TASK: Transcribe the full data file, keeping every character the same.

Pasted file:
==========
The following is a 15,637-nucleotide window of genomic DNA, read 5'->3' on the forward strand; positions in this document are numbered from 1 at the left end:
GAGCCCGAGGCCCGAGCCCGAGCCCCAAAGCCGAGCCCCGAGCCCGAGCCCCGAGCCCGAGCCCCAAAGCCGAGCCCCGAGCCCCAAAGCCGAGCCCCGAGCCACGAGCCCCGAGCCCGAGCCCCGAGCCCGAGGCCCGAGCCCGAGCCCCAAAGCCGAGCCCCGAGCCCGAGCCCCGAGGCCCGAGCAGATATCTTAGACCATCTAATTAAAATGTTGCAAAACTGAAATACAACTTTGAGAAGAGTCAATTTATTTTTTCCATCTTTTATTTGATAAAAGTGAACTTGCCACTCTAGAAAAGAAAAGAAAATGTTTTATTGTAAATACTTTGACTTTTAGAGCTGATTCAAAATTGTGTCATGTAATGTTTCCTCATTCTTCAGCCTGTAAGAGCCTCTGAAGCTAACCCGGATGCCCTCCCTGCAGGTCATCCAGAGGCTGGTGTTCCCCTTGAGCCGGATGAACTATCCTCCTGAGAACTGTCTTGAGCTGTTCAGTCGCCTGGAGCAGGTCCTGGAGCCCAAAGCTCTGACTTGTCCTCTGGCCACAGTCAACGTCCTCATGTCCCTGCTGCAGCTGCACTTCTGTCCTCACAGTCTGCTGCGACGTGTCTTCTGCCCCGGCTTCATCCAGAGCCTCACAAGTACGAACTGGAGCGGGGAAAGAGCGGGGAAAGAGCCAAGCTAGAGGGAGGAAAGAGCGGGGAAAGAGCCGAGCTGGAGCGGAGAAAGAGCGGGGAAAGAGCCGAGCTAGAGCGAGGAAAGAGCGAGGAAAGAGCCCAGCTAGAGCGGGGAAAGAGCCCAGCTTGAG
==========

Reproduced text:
The following is a 15,637-nucleotide window of genomic DNA, read 5'->3' on the forward strand; positions in this document are numbered from 1 at the left end:
GAGCCCGAGGCCCGAGCCCGAGCCCCAAAGCCGAGCCCCGAGCCCGAGCCCCGAGCCCGAGCCCCAAAGCCGAGCCCCGAGCCCCAAAGCCGAGCCCCGAGCCACGAGCCCCGAGCCCGAGCCCCGAGCCCGAGGCCCGAGCCCGAGCCCCAAAGCCGAGCCCCGAGCCCGAGCCCCGAGGCCCGAGCAGATATCTTAGACCATCTAATTAAAATGTTGCAAAACTGAAATACAACTTTGAGAAGAGTCAATTTATTTTTTCCATCTTTTATTTGATAAAAGTGAACTTGCCACTCTAGAAAAGAAAAGAAAATGTTTTATTGTAAATACTTTGACTTTTAGAGCTGATTCAAAATTGTGTCATGTAATGTTTCCTCATTCTTCAGCCTGTAAGAGCCTCTGAAGCTAACCCGGATGCCCTCCCTGCAGGTCATCCAGAGGCTGGTGTTCCCCTTGAGCCGGATGAACTATCCTCCTGAGAACTGTCTTGAGCTGTTCAGTCGCCTGGAGCAGGTCCTGGAGCCCAAAGCTCTGACTTGTCCTCTGGCCACAGTCAACGTCCTCATGTCCCTGCTGCAGCTGCACTTCTGTCCTCACAGTCTGCTGCGACGTGTCTTCTGCCCCGGCTTCATCCAGAGCCTCACAAGTACGAACTGGAGCGGGGAAAGAGCGGGGAAAGAGCCAAGCTAGAGGGAGGAAAGAGCGGGGAAAGAGCCGAGCTGGAGCGGAGAAAGAGCGGGGAAAGAGCCGAGCTAGAGCGAGGAAAGAGCGAGGAAAGAGCCCAGCTAGAGCGGGGAAAGAGCCCAGCTTGAG